Arizona vs. California Comparison

Being only the 2nd festival in Arizona that I have attended, I was pleased to see that Arizonans get down. For a purely electronic music festival, the crowd did not disappoint in outfits or positives vibes. PLUR was alive and well in Arizona, something I was not expecting since at other festivals I attended out of state, such as Ultra in Miami Florida, PLUR was nonexistent. However, there were some differences about Arizona that made it hard for out- of-state festival goers. Arizona does not accept vertical out of state IDs as a legal form of documentation when trying to buy alcohol, despite if the person is 21 or not. This means that if you are from California, over 21, but have a vertical ID and have yet to renew it, you cannot buy alcohol in the state of Arizona. The festival operated in line with this rule and did not distribute 21+ wristbands to 21 year olds who obtained a vertical license.

Bass Heavy Lineup

The first day’s lineup was all about the feels with artists like SNBRN, Eric Prydz, and of course Kaskade bringing uplifting and melodic tunes. The second day lineup, however, laid out the perfect atmosphere to get down and rage. Groovy house music kept everyone dancing all day with Drezo, Troyboi, MK, and Claude VonStroke. Tritonal broke up the harder sets for a good breather. Their set brought the emotion, playing classics like Colors and Until You Were Gone. Ghastly, Ephwurd, Excision, and DJ Snake brought the bass, and hard. It was apparent that Ghastly, a Phoenix native, saw Phoenix Lights as somewhat of a homecoming, and that energy was visible during his fun set. Unfortunately, there were some technical difficulties during Ephwurd’s set. The music cut out three separate times during their one hour set. It was obviously a mechanical error, and not the fault of either Datsik or Bais Haus, the two men behind the alias of Ephwurd. Although unfortunate, Ephwurd was able to keep energy levels high and make fun out of the malfunction, using the time to comment on all their favorite totems and laugh with the audience. Excision’s fans came out in full force. The second day, it seemed everyone was rocking the Excision “X” in some way, and this showed during the set. The energy level blew through the roof and the surrounding area was packed.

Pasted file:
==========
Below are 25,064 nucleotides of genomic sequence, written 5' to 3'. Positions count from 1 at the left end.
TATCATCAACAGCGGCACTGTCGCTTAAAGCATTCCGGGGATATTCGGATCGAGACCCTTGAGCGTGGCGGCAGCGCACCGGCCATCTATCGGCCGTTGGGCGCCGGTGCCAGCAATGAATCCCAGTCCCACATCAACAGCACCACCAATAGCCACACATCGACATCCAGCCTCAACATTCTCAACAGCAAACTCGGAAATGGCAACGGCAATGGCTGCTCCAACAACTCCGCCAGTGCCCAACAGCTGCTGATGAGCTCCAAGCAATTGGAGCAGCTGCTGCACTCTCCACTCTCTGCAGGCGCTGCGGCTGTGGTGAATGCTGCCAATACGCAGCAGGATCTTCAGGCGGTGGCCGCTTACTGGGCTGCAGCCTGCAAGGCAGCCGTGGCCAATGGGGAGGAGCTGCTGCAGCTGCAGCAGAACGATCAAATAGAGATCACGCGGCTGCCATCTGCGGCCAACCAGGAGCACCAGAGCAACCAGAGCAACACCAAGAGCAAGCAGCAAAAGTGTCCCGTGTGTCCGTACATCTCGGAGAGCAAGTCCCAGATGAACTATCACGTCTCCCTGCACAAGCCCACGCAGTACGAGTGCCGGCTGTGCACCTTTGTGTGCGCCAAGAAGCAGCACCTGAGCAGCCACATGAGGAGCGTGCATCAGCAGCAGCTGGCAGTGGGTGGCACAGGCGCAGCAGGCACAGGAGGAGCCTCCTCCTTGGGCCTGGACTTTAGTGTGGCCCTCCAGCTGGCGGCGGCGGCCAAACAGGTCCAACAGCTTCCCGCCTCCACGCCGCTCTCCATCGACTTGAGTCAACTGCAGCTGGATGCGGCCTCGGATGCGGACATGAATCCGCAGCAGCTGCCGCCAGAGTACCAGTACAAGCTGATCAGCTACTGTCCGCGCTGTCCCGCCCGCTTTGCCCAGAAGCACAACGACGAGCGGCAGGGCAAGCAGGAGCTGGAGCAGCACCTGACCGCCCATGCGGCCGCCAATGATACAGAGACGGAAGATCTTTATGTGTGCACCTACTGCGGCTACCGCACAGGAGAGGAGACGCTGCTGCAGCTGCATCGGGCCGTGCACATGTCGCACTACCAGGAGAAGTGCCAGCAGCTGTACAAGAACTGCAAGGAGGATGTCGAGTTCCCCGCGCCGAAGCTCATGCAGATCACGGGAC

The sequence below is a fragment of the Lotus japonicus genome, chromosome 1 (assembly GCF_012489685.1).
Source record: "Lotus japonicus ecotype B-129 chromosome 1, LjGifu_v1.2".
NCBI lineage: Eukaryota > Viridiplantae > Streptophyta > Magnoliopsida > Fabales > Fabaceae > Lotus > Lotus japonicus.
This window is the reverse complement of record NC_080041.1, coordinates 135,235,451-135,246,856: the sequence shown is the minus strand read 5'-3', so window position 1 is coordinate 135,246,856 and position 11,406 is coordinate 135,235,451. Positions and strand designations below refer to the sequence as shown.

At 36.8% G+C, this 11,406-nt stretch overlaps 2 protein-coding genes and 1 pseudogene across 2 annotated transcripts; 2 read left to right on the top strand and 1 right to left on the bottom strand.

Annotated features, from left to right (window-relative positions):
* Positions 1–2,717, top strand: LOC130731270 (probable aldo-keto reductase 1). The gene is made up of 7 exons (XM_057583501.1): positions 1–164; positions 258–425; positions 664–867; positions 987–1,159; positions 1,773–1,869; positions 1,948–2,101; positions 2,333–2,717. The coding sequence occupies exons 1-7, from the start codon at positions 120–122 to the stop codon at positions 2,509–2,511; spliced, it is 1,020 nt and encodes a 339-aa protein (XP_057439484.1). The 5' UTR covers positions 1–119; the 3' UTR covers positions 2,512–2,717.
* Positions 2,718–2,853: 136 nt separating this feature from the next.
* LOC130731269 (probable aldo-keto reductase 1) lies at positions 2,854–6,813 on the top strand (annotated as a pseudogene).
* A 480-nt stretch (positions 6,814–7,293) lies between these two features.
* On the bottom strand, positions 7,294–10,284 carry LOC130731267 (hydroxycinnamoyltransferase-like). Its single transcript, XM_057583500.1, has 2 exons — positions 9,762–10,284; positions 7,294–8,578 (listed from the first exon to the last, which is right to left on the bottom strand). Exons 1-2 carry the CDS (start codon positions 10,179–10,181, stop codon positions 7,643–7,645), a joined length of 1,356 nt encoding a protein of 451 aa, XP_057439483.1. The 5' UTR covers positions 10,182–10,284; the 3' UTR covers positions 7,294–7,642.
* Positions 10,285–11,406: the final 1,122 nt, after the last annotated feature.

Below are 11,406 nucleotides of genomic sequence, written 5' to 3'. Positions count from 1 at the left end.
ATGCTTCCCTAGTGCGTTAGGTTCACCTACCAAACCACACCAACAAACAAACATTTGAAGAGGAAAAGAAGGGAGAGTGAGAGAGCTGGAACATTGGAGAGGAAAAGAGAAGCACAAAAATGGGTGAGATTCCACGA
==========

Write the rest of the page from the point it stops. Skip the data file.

Headlining, DJ Snake played many of his own songs, plenty of bass heavy tracks, and mostly mainstream tunes, ending in the crowd-pleasing new track, “the Middle.” His set was a nice contrast to the emotional, melodic set of Kaskade’s the night before, ending the festival in a bang, making sure everyone turned up one last time before heading back to work the next day.

Moving Forward

Overall, Phoenix Lights was a well organized, fun festival with a hard hitting lineup. For being so successful in its second year, I anticipate seeing much growth in years to come. Phoenix Lights, although not known nationwide, is well on its way to being known by ravers throughout the country. I’m looking forward to seeing what Relentless Beats and Phoenix Lights bring in 2017.